Tips for Recruiting Assistants
John Skenderian, a broker with Prudential Maui, REALTORS®, in Maui, Hawaii, talks about recruiting assistants and support personnel. His team consists of licensed and unlicensed assistants.
How do you go about recruiting staffers?
Skenderian: Building my team has not been a fast process. I found them through developing relationships in the industry and the community, word-of-mouth, and referrals. It's all been very relationship-based.
What sort of characteristics do you look for?
Skenderian: I look first at the work ethic. Next, I consider how they'll fit in—their spirit and personality—with the rest of the team and whether they have the ability to adapt to a totally service-oriented industry. They need an ability to listen to what people are trying to accomplish and then facilitate it. It's not about us; it's about our clients. That's the focus we take, the mission statement of our company.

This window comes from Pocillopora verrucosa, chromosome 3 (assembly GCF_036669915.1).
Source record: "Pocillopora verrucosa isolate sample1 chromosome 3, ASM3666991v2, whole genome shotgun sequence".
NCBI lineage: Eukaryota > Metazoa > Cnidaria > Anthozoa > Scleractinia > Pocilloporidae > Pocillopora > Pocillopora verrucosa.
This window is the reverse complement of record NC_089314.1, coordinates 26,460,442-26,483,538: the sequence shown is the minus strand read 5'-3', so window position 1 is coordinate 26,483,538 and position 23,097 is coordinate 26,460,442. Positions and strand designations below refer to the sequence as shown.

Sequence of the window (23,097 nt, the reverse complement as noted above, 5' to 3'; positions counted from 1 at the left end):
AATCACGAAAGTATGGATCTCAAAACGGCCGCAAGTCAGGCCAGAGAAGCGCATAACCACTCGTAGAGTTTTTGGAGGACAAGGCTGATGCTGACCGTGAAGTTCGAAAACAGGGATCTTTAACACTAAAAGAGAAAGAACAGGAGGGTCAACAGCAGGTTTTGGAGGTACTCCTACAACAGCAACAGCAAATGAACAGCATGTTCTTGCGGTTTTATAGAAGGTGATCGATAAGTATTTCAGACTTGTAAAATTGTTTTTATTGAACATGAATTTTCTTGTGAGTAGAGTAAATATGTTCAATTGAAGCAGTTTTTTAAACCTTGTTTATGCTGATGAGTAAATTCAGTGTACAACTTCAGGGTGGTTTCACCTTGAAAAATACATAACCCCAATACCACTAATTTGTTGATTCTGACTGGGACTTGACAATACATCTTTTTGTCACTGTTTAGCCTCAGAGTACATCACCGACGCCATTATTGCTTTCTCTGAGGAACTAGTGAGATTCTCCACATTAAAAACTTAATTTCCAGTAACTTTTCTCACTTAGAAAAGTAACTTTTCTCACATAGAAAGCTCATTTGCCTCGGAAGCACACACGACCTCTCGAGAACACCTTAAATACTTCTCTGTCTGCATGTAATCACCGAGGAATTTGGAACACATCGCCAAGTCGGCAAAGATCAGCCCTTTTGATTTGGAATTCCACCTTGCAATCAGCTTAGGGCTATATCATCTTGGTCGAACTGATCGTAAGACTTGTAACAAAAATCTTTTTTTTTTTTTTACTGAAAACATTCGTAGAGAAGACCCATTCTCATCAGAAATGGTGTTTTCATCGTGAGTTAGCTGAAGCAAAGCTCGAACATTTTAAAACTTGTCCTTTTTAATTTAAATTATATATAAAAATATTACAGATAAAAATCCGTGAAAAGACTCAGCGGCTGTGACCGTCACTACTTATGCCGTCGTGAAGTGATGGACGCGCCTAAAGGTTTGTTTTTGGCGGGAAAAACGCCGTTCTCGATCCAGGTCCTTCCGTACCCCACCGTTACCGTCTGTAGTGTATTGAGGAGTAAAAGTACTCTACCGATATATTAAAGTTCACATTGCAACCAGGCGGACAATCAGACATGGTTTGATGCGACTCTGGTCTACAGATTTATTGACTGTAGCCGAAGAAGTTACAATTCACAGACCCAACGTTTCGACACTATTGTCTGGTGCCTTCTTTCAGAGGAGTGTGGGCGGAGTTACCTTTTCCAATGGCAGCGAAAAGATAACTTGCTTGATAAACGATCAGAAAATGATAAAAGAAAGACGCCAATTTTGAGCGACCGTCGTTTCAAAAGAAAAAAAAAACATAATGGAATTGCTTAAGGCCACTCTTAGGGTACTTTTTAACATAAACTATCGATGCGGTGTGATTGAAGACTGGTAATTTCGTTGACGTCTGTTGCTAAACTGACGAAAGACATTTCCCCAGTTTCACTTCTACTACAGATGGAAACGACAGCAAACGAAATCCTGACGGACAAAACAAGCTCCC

I also try to go one-on-one and get to know them and what they want to accomplish. Then see how I can help? What do they need to make it work better? One person needs a computer, another person needs a better car. I try to see what our company can do to make those things happen.
What are some hiring red flags for you?
Skenderian: Someone who has jumped around from job-to-job—a history of short-term jobs—is something I look out for. And if they want to stick to strict hours and lack flexibility, that can be a problem. If you have the largest transaction in the company's history and it's coming in 15 minutes after closing time, you don't want a person who wants to go at 5 p.m.
What do you do to position yourself as a desirable employer?
Skenderian: I try to stay open and look at things from the support staff's point of view. Also, I don't consider myself the boss; all associates and support staff have to contribute to getting this job done together.
In terms of salary and perks, I investigate what's available in the marketplace and offer salaries that are equal to or greater than what's available. One employee had always wanted to go to Walt Disney World, so I sent her and her kids. I try to look for something that's thoughtful, nice, and helps a person want to get more done. Everyone has been with me for at least three years.
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